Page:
I finished the afternoon with a winery that I had somehow missed, despite its position right next to my first stop of the afternoon. Hiding behind a pair of overpriced sunglasses, Summer Estate Wines volunteer pourer Susan Hopp appeared incognito, until I read her name tag.Now, back in the days before I fully appreciated my own predilection for miscegenation, Susan was not quite a friend, not even a paramour, but someone with whom I had shared a bond that ought to have sprung certain feelings of amity at this re-encounter. Ah, but for a lingering acerbity I struggle to comprehend!
I found I very much admired Summer Estate’s unoaked 2008 La Nude Chardonnay and their exceptional 2006 Andriana’s Cuvee Cabernet Sauvignon, but was perfectly willing to allow my visceral reaction to this overt snub to leave me hopping mad and willing to dismiss the winery outright (after all, with over 2,100 wineries now on ’s roster, overlooking one Chard and one Cab isn’t going to alter our wine program to any measurable degree). But the cycle back to San Francisco mitigated much of the perceived affront, and my Internet investigation revealed the pivotal position Summer Estate and its owners, Jim and Beth Summers, play in establishing Charbono as a significant California varietal. I plan to visit on my next swing through Calistoga.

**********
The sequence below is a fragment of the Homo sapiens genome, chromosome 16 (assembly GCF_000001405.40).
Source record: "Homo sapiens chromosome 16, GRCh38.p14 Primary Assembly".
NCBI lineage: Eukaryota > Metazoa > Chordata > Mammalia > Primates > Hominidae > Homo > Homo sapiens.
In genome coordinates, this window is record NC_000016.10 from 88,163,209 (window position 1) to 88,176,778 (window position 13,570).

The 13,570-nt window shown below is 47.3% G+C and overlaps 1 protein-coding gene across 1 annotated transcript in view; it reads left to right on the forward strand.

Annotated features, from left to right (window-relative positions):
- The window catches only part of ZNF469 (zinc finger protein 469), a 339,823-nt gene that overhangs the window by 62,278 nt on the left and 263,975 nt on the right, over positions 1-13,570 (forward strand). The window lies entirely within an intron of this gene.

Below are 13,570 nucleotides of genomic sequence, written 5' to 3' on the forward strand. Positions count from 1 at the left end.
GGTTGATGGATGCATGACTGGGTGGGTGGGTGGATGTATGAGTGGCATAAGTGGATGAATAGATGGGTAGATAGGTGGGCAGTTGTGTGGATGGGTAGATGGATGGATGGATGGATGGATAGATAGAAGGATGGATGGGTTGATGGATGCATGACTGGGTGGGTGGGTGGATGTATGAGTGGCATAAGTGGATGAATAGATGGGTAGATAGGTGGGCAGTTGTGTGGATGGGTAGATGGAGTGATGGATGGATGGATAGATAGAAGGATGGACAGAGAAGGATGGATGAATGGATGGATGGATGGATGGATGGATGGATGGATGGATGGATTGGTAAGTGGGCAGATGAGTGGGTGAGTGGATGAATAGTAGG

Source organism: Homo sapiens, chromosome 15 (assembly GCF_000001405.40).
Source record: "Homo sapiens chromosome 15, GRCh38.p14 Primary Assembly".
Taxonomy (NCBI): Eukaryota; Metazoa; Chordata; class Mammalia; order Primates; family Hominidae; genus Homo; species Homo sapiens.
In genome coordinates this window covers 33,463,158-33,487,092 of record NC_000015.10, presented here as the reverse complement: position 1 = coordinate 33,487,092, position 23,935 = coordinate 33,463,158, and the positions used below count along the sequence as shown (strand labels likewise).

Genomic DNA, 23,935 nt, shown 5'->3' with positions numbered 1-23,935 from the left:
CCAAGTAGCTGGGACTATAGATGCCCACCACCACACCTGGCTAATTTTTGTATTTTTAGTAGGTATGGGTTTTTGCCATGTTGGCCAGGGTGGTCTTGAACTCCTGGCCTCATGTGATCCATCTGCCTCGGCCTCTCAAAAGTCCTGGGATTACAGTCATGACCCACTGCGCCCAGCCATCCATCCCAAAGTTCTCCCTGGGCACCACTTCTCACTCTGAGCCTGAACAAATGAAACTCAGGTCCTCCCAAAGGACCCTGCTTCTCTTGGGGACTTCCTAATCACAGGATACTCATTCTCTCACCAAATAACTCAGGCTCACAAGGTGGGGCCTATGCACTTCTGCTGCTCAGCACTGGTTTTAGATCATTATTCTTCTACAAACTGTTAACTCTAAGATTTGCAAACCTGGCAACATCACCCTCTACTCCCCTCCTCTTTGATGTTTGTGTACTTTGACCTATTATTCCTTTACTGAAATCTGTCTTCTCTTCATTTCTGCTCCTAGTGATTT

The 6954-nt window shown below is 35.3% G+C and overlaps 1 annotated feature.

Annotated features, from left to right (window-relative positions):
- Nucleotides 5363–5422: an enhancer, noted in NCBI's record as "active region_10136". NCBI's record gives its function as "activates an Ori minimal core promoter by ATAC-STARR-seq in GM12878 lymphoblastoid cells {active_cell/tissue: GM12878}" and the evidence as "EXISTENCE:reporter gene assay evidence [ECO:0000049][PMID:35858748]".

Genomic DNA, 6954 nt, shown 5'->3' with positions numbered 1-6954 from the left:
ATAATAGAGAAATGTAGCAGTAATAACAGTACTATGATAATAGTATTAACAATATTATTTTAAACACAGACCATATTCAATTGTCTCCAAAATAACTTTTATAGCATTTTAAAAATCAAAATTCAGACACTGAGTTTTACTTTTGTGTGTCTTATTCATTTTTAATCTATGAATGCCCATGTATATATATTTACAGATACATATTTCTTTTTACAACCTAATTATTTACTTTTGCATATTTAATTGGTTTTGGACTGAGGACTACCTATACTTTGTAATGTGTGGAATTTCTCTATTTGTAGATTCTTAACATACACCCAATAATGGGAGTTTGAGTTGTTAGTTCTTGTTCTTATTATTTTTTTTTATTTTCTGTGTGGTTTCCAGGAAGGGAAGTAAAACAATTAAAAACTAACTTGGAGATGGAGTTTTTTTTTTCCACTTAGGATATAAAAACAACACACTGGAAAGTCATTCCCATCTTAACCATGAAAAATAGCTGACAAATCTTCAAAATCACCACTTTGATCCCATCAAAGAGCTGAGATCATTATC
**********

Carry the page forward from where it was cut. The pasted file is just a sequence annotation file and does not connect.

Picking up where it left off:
Shortly after Susan had relocated from Michigan to San Francisco, I was quite bemused to hear her chastise me for purchasing a Toyota instead of a Detroit-made car—while she was driving a BMW 320i! Now that she is earning an MBA Studies in Sustainable Management at the Presidio Graduate School, I hope she will be enabled to make more consistent critical discernment. After all, strives to embrace all the genuine advocates for sustainability we can find.
A seat at the bar will be waiting…